1 washing machine
2 new pairs of denim jeans, preferably of different colors
1 plastic garbage bag (13 gallon or more)
2 knitting needles
1 electronic balance
laundry soap (optional)
carpet samples (optional)
polyester fiberfill (optional)
1. Weigh each pair of jeans separately on the electronic balance and record the weights in your lab notebook.
2. Remove any lint from the lint screens of the dryers.
3. Choose one pair of jeans (the "washed pair") to go in the washing machine. Place the other pair (the "unwashed pair") into the dryer.
4. If you prefer, you may add laundry detergent to the washing machine.
5. Begin the wash cycle.
6. When the wash cycle is completed, remove the washed pair from the washing machine and place it in the unoccupied dryer.
7. Begin the dryer cycle for both dryers.
8. When the cycle is complete, remove lint from the lint screen in each dryer. Weigh the lint on the balance, and record its weight in your lab notebook. Weigh each pair of jeans again on the balance, and record their weights as well.
9. Return the "washed pair" to the washing machine and repeat from step 4, until jeans have been converted to lint, or one has enough data (and lint) to proceed.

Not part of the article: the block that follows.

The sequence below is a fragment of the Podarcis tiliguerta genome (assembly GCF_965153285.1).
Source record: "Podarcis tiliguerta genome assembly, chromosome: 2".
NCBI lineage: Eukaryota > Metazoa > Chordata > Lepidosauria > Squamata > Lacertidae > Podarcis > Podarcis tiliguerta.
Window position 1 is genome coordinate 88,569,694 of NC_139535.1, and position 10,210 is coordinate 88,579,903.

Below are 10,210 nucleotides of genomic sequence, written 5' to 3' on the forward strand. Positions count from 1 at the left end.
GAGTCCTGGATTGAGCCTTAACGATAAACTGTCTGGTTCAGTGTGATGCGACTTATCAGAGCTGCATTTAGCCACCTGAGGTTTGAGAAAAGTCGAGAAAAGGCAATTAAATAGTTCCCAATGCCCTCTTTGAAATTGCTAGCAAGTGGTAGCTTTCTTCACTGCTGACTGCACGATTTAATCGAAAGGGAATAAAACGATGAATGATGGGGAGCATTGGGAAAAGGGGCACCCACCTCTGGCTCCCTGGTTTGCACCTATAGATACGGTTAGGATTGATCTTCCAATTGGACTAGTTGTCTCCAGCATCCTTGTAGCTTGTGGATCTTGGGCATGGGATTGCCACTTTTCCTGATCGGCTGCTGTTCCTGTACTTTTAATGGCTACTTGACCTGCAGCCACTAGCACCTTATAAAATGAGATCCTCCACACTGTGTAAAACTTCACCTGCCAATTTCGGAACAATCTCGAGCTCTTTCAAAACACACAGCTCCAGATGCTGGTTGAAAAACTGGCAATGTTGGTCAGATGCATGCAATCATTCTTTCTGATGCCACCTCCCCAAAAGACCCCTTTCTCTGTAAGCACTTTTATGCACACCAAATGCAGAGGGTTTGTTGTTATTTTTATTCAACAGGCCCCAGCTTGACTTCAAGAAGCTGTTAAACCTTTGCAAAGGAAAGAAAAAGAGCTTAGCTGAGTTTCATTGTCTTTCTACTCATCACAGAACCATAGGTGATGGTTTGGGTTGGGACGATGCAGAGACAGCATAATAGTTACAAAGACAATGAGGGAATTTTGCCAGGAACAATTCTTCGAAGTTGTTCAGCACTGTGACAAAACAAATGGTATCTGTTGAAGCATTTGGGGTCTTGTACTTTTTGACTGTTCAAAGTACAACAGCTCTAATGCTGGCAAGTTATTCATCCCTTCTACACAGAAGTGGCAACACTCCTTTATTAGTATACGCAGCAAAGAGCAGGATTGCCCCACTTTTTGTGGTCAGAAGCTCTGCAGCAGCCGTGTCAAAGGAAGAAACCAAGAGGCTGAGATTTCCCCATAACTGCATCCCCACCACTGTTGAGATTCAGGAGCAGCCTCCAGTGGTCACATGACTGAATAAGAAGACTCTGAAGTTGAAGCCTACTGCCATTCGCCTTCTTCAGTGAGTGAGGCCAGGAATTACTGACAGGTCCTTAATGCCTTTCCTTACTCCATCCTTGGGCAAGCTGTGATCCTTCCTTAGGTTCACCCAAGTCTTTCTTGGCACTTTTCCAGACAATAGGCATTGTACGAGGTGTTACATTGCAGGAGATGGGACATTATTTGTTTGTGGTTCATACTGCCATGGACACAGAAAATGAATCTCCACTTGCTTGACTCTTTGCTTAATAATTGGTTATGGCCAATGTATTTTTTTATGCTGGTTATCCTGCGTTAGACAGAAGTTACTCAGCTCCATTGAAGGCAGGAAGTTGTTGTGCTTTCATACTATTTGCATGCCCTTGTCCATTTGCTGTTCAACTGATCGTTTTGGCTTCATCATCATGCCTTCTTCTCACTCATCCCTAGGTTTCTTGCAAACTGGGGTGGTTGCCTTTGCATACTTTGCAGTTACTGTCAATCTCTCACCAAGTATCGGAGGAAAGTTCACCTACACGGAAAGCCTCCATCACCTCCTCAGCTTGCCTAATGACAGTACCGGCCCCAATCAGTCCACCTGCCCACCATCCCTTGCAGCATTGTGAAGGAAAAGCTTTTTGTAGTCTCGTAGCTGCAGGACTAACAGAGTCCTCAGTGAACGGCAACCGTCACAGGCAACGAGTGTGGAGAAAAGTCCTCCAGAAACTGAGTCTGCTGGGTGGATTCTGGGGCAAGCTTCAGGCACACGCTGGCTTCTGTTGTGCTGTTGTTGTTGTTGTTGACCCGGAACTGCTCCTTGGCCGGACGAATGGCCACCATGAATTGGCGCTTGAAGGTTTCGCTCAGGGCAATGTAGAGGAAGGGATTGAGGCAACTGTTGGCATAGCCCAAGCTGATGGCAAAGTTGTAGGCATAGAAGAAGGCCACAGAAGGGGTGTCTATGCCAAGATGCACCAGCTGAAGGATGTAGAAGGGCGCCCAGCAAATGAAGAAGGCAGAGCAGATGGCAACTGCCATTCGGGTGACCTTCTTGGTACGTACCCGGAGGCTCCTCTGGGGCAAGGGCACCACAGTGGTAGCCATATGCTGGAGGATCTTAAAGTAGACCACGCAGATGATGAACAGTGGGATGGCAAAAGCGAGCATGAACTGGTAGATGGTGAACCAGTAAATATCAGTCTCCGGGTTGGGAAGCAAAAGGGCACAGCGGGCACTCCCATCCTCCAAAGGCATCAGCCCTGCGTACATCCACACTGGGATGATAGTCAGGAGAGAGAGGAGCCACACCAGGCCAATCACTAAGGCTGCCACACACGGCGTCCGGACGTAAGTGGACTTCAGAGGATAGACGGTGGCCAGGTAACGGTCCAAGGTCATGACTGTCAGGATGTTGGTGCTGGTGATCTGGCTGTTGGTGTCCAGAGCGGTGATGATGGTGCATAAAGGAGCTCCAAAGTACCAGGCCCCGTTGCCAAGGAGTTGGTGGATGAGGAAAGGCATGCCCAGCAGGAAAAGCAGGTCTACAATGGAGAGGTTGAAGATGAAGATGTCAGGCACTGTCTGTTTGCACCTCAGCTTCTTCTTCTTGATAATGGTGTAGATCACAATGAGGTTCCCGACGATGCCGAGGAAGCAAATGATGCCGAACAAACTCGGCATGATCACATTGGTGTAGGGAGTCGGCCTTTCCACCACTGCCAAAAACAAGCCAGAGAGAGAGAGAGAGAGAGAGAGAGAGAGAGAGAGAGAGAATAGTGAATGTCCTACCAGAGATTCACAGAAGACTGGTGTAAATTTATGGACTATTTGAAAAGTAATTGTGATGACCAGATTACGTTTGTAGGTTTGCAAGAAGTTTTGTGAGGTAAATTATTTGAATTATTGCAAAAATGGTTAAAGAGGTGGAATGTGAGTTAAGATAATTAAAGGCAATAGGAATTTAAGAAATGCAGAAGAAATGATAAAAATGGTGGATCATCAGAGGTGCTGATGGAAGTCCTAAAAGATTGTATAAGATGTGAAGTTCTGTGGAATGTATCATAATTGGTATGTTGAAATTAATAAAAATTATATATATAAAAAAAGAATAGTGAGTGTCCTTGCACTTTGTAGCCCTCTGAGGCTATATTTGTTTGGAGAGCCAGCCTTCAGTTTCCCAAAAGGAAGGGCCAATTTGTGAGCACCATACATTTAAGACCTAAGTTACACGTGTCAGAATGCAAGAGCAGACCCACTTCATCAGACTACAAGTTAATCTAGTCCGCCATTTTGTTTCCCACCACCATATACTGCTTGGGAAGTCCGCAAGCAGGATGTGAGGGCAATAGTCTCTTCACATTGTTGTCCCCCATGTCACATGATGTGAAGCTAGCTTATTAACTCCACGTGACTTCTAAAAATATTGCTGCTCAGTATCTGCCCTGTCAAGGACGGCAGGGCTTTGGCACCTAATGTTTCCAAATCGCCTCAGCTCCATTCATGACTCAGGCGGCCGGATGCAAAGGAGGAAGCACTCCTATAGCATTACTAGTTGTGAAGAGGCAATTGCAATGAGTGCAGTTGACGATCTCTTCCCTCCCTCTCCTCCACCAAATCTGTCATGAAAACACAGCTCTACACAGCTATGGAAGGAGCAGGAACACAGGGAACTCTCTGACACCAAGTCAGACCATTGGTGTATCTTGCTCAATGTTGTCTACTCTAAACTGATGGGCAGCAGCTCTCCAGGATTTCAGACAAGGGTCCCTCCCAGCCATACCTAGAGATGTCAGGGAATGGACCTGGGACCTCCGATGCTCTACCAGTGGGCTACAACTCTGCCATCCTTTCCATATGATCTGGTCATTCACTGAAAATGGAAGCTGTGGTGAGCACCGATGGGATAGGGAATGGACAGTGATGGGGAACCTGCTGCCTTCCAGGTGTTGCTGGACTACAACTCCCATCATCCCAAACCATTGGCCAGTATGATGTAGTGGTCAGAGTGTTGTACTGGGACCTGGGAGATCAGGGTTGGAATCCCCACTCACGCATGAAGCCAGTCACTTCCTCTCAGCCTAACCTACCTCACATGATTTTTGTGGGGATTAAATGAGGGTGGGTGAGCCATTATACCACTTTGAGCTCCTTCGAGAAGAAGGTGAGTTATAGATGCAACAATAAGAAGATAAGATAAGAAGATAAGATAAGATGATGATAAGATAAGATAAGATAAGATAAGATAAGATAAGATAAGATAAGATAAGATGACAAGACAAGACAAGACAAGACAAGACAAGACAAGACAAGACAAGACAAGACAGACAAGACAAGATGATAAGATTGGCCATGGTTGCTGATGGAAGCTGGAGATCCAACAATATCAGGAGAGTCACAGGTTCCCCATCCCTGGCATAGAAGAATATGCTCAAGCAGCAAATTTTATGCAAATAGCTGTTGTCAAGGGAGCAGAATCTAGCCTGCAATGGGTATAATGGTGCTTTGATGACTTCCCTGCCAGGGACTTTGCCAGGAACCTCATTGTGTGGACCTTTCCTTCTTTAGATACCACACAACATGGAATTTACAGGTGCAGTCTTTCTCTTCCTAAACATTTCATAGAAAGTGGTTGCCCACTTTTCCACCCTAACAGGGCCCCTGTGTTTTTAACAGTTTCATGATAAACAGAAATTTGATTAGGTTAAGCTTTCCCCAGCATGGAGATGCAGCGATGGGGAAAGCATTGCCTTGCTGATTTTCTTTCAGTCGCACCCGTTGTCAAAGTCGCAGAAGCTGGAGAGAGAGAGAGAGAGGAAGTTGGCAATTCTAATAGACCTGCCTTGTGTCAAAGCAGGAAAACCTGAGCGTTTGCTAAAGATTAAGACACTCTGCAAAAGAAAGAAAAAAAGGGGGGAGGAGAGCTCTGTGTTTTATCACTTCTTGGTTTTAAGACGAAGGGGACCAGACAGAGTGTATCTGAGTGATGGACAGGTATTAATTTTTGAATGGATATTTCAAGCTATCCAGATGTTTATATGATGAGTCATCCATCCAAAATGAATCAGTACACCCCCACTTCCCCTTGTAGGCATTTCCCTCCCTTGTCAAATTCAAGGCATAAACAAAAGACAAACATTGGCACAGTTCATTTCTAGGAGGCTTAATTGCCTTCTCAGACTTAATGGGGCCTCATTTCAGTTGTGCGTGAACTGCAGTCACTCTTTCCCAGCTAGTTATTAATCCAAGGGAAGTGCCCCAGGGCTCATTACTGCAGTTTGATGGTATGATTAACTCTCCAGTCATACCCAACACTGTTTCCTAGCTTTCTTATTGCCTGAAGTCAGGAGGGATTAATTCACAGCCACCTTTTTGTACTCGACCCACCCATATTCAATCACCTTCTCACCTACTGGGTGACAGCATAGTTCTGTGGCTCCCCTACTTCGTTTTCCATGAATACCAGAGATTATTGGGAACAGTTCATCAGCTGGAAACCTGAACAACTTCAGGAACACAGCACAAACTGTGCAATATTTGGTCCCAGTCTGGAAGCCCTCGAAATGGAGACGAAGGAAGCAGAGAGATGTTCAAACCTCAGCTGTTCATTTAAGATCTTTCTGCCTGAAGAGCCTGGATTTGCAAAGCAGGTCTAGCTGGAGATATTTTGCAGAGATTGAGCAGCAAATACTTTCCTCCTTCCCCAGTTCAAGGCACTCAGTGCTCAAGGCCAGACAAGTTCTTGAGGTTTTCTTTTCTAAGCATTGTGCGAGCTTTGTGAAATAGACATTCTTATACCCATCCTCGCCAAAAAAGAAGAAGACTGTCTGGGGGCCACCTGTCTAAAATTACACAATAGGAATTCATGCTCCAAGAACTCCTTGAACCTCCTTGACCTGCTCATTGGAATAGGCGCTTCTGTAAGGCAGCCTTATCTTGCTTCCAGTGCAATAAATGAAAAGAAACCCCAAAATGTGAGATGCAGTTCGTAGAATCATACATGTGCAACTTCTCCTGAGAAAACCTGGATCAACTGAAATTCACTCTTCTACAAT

10. Prepare a graph of the masses of the lint and the jeans against the number of cycles of the process.
11. Answer the following questions in your lab report:
A) Did washing one pair cause it to turn to lint more rapidly? Why or why not? B) The total weight of lint and jeans at the end of the experiment is less than the original weight of the jeans. Where did the missing mass go? C) [if you did not proceed to the point of complete lint conversion:] Extrapolate from your data: how many cycles would be required to completely convert the jeans to lint?
12. Remove the collected lint from the garbage bag and use the spindle to spin it into yarn. You may need to proceed stepwise, spinning lint into thread, and thread into yarn, depending on the strength of the fibers. If the fibers are too weak to spin at all, they may be extended: try running towels or small samples of carpeting through the dryer and collecting the lint (particularly brand-new towels or carpet), or opening up a polyester-fiber-filled pillow and running it through a dryer (on low heat).
13. Knit the yarn into a sweater. If you run out of yarn, you may need to create more from additional pairs of jeans. Keep in mind that the yarn color is dependent on the original color(s) of the jeans, towels, etc. decomposed to create it: unless you intend to knit contrasting stripes or blocks of color, you should use the same colors of jeans to generate new yarn.
14. The resulting sweater will likely be too fragile to wear. If worn, do not machine wash. Dry clean, or hand-wash with a mild detergent and lay flat to dry.
ADVANCED STUDENTS ONLY: Vary the above process to create other knit items (blankets, socks, etc.) from other items of clothing (underwear, socks, blankets, etc.).